Related Research Articles

<i>International Karate +</i> 1987 video game

International Karate +, often abbreviated as IK+, is a karate fighting video game published in 1987 by System 3, originally for the Commodore 64, Amstrad CPC and ZX Spectrum. It has since been ported to a number of other platforms. The Commodore 64 version was released in the U.S. under the title Chop N' Drop.

<i>Rushn Attack</i> 1985 arcade game

Rush'n Attack, originally released in Japan and Europe as Green Beret, is a run and gun arcade game released by Konami in 1985. Rush'n Attack is remembered for its Cold War setting and its reliance on the player using a knife to dispatch enemies.

Factor 5 video game developer

Factor 5 GmbH is an independent software and video game developer. The company was co-founded by five former Rainbow Arts employees in 1987 in Cologne, Germany, which served as the inspiration behind the studio's name.

<i>California Games</i> sports video game

California Games is a 1987 Epyx sports video game originally released for the Apple II and Commodore 64 and ported to other home computers and video game consoles. Branching from their popular Summer Games and Winter Games series, this game consists of a collection of outdoor sports purportedly popular in California. The game was successful for Epyx and spawned a sequel.

<i>Turrican II: The Final Fight</i> 1991 video game

Turrican II: The Final Fight is the second game of the Turrican series. The game by Factor 5 was released in 1991 for the Commodore Amiga. This version was finished before the C64 version, but Manfred Trenz cites the C64 version as the original design. Turrican II was also released for the CDTV, Atari ST, Amstrad CPC and ZX Spectrum, and later for DOS, and also for the Mega Drive/Genesis and Game Boy rebranded as Universal Soldier.

<i>Fast Food</i> (1989 video game) 1987 Codemasters video game for personal computers

Fast Food is the title of two slightly different arcade-style maze video games in the vein of Pac-Man featuring the video game character, Dizzy the anthropomorphic egg designed by the British-born Oliver Twins. The game was originally released in April 1989 and published by Codemasters. It was the third title to feature Dizzy.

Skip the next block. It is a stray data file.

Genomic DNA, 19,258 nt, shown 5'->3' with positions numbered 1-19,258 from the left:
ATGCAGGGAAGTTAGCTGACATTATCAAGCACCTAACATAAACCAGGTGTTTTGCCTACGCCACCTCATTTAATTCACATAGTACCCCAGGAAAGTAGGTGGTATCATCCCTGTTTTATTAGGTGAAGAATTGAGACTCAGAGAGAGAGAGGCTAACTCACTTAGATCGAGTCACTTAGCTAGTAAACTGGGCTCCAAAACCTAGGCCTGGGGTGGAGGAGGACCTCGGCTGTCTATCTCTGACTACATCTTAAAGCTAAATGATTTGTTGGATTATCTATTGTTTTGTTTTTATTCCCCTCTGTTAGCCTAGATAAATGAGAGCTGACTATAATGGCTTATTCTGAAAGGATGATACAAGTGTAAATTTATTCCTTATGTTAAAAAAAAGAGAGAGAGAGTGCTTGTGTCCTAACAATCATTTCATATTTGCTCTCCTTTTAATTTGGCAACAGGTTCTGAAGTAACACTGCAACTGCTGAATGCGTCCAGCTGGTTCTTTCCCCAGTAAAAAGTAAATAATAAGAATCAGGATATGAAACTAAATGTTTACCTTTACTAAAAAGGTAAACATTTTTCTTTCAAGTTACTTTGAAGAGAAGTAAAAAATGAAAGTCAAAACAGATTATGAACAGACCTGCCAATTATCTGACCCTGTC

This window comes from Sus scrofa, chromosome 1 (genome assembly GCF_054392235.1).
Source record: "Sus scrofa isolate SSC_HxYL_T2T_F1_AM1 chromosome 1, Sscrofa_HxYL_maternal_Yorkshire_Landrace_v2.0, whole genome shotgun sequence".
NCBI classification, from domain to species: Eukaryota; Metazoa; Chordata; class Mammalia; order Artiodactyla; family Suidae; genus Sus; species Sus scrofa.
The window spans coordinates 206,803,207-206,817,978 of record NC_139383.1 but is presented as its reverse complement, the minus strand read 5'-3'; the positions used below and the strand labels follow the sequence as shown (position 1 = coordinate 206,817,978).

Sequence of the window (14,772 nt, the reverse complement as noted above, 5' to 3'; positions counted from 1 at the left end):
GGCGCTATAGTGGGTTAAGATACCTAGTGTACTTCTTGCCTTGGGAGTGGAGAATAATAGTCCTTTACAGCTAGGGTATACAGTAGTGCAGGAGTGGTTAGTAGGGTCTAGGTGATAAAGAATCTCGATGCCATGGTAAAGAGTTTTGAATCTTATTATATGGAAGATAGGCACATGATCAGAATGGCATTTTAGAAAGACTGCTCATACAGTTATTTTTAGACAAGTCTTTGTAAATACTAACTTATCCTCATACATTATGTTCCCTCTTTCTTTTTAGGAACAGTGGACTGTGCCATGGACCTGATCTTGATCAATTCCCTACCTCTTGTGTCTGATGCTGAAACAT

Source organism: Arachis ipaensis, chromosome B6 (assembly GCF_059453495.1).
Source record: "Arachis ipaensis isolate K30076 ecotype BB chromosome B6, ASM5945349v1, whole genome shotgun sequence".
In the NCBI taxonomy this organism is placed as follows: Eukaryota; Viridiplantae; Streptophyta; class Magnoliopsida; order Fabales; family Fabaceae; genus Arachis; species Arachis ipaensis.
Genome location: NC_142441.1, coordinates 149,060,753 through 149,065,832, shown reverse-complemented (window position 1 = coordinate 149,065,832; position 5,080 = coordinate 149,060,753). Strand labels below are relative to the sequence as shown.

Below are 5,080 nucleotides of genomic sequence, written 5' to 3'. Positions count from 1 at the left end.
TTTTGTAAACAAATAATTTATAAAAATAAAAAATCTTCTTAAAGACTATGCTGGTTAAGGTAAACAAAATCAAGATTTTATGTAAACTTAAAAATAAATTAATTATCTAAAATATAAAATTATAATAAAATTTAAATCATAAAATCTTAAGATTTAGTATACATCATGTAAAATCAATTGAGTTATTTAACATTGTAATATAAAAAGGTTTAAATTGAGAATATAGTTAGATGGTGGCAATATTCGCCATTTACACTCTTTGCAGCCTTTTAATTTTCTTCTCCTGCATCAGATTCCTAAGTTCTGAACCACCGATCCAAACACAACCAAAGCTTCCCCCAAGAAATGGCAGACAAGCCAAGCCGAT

<i>Summer Games II</i> 2008 video game

Summer Games II is a sports video game developed by Epyx and released by U.S. Gold based on sports featured in the Summer Olympic Games. It is a sequel to Summer Games released by Epyx the previous year. Summer Games II was originally written for the Commodore 64 and ported to the Apple II, Atari ST, MS-DOS, ZX Spectrum, Amstrad CPC and Amiga.

<i>Target: Renegade</i> 1988 video game

Target: Renegade is a scrolling beat'em up computer game released on the Amstrad CPC, Commodore 64 and ZX Spectrum systems in the late 1980s by Ocean Software on their "Imagine" label, as well as a Nintendo Entertainment System version published by Taito. The game is a sequel to Renegade and was followed by Renegade 3. When acquiring the license to convert the original arcade game Renegade to home computers, Ocean acquired the option to produce and release their own home-computer-only sequels to the game, and Target Renegade was the first of these sequels.

<i>Midnight Resistance</i> 1989 video game

Midnight Resistance is a side-scrolling action shooting game produced by Data East for the arcades in 1989. It was ported to the Sega Mega Drive in 1991 as Data East's first video game for the console. The game was also adapted by Ocean Software to various home computer platforms.

Kikstart 2 is a motorcycle trials racing videogame released for the Amiga, Amstrad CPC, Commodore 64 and ZX Spectrum. It enjoyed more success than its predecessor, Kikstart. The game allowed 2-player simultaneous or 1-player, vs-computer play. The game mechanics were copied into other games too, like the Game Boy game "Motocross Maniacs".

Europress was a British magazine and software publisher based in Adlington, near Macclesfield, Cheshire. Their magazine publishing business was previously known as Database Publications.

<i>Hunchback</i> (video game) video game

Hunchback is an arcade game developed by Century Electronics and published in 1983. The game is loosely based on the Victor Hugo novel The Hunchback of Notre Dame and the player controls Quasimodo. Set on top of a castle wall, the player must guide the Hunchback from left to right while avoiding obstacles on a series of non-scrolling screens. The goal of each screen is to ring the church bell at the far right.

Alligata Software Ltd. was a computer games developer and publisher based in Sheffield in the UK in the 1980s.

<i>Bruce Lee</i> (video game) video game

Bruce Lee is a video game designed by Ron J. Fortier, with graphics by Kelly Day and music by John A. Fitzpatrick. It was originally developed for the Atari 8-bit family and published in 1984 by Datasoft, along with ports for the Apple II and Commodore 64. Bruce Lee is a platform game hybrid, in which the player controls Bruce Lee. A second player controls either Yamo, or alternates with player one for control of Bruce Lee.